What’s the right pace of change? A ridiculous question, I know; change is usually foisted upon us and we have little control generally. But for the few things we can control, it’s a great challenge to ensure that the pace of change we introduce is just right … not too fast and not too slow.
Our thinking over the past 20 years about what should change and when has been supported by a couple of core assumptions. But some recent information has challenged these beliefs.
The first assumption is that print is on its way out and dead as a dodo, soon to be completely replaced by online publications, ebooks, and the like. This has been received wisdom for a good many years now. I recall at the 2009 O’Reilly Tools of Change conference, a couple of leading publishers spoke of the future of print books as beauty or art objects.
It’s true that we’ve seen the steady rise of ebooks. Some legal publishers have started publishing in this format, including a few of my American CLE colleagues. But sales of legal information in this format haven’t been strong.
A couple of recent articles suggest that the transition away from print may not be as smooth as we had expected. The Guardian tells us that ebook sales have plateaued, and even Waterstones (a leading UK bookshop) has stopped selling Kindles, preferring to use the space to sell print books. The American market is experiencing a similar trend, as reported in this informative New York Times article.
And I have some of my own data: surveys of CLEBC practice manual customers over the past couple of years show that over 90% of those responding to the surveys always or frequently use the print version of our publications, while only 22% always or frequently use the online version. There may be plenty of reasons for these results (for example, is our online interface as excellent as it could be?). But I found this information staggering. It certainly challenges our assumption that print is dead.
The second assumption is that digital natives intuitively know or can easily learn how to use any technology that is put in front of them. An excellent two-part column over at the Three Geeks and a Law blog (The Myths of the Digital Native, parts one and two) thoroughly demolishes this notion.
As it turns out, many digital natives just do not have the specific skills needed to do simple technology tasks. For example, a group of law students performed poorly when asked to perform simple Word tasks such as inserting page breaks and formatting text. A group of lawyers and staff who had been trained did much better. In the words of the blog: “the fundamental fact [is] that using technology properly is a collection of acquired skills, not some innate talent …”.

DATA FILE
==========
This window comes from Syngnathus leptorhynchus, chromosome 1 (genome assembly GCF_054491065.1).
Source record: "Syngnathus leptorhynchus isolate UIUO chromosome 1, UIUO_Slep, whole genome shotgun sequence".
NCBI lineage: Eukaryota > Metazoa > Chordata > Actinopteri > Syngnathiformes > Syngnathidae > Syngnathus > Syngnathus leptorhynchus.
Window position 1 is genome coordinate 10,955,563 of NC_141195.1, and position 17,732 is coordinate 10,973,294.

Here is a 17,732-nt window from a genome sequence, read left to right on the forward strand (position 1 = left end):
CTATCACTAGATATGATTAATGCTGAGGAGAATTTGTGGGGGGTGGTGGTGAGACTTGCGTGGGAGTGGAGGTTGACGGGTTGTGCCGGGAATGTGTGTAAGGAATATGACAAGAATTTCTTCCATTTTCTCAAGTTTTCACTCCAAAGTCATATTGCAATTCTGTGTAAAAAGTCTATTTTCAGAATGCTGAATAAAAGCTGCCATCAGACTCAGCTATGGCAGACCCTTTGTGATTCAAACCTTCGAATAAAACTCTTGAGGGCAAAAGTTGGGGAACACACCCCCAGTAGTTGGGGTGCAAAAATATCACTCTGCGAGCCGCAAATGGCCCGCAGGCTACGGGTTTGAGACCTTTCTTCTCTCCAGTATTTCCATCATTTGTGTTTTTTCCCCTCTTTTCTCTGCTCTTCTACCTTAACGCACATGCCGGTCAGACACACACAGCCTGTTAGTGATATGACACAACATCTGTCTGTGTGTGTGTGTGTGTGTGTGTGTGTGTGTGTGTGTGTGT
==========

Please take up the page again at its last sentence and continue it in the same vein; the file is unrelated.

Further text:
I’m pretty sure that digital natives are having a different experience to those of us who came of age in the time before. It’s important to get a handle on their reality; we know that their experience of technology is different, but exactly how? It’s also clear that all our users need training, and that we cannot assume that any of them will just intuitively understand how to use our resources. Part of our job as legal publishers is to provide lots of training, in various formats, developed to meet their needs. I expect that consulting some actual digital natives would be a clever move as part of this process. (Reviewing Susannah Tredwell’s recent column Training Users to Get the Most Out of Electronic Resources would also be wise.)
And what does this mean for our future as legal publishers? Although we should continue to plan for an online future, that online-only future isn’t arriving as rapidly as we thought it might. Our challenge is to make the online legal research experience better, but continue to serve those who prefer the print experience. Decisions about publishing platforms need to take into account that we may be holding on to print technology for longer than we originally thought. On the other hand, we may see some change from outside our legal word that affects information delivery in a way none of us can imagine. After all, who would have predicted 20 years ago that we’d be using our phones as cameras?